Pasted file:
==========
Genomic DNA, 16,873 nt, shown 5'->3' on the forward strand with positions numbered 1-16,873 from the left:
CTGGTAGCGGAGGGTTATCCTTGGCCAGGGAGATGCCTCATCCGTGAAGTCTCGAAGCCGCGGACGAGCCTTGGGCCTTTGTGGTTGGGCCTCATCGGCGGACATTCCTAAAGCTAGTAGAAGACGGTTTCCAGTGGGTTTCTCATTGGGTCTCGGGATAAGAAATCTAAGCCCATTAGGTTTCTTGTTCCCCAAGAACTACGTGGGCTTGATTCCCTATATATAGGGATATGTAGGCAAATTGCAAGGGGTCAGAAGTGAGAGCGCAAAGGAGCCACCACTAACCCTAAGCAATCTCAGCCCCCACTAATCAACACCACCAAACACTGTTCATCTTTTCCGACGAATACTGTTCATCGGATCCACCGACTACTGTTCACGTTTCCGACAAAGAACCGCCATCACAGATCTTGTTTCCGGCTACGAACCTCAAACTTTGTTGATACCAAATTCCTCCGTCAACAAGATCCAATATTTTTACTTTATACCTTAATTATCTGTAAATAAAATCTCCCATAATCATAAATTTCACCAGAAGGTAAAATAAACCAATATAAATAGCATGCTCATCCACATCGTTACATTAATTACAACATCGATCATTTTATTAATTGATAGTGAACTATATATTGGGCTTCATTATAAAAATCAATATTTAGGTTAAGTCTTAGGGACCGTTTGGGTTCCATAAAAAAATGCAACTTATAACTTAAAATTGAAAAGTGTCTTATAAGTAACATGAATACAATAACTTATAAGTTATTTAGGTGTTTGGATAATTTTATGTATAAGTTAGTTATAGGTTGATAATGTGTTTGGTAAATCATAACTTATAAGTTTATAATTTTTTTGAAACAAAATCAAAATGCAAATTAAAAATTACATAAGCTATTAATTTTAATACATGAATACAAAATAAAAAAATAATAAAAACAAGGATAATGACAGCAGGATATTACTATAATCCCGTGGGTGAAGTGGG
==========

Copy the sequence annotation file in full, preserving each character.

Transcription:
Genomic DNA, 16,873 nt, shown 5'->3' on the forward strand with positions numbered 1-16,873 from the left:
CTGGTAGCGGAGGGTTATCCTTGGCCAGGGAGATGCCTCATCCGTGAAGTCTCGAAGCCGCGGACGAGCCTTGGGCCTTTGTGGTTGGGCCTCATCGGCGGACATTCCTAAAGCTAGTAGAAGACGGTTTCCAGTGGGTTTCTCATTGGGTCTCGGGATAAGAAATCTAAGCCCATTAGGTTTCTTGTTCCCCAAGAACTACGTGGGCTTGATTCCCTATATATAGGGATATGTAGGCAAATTGCAAGGGGTCAGAAGTGAGAGCGCAAAGGAGCCACCACTAACCCTAAGCAATCTCAGCCCCCACTAATCAACACCACCAAACACTGTTCATCTTTTCCGACGAATACTGTTCATCGGATCCACCGACTACTGTTCACGTTTCCGACAAAGAACCGCCATCACAGATCTTGTTTCCGGCTACGAACCTCAAACTTTGTTGATACCAAATTCCTCCGTCAACAAGATCCAATATTTTTACTTTATACCTTAATTATCTGTAAATAAAATCTCCCATAATCATAAATTTCACCAGAAGGTAAAATAAACCAATATAAATAGCATGCTCATCCACATCGTTACATTAATTACAACATCGATCATTTTATTAATTGATAGTGAACTATATATTGGGCTTCATTATAAAAATCAATATTTAGGTTAAGTCTTAGGGACCGTTTGGGTTCCATAAAAAAATGCAACTTATAACTTAAAATTGAAAAGTGTCTTATAAGTAACATGAATACAATAACTTATAAGTTATTTAGGTGTTTGGATAATTTTATGTATAAGTTAGTTATAGGTTGATAATGTGTTTGGTAAATCATAACTTATAAGTTTATAATTTTTTTGAAACAAAATCAAAATGCAAATTAAAAATTACATAAGCTATTAATTTTAATACATGAATACAAAATAAAAAAATAATAAAAACAAGGATAATGACAGCAGGATATTACTATAATCCCGTGGGTGAAGTGGG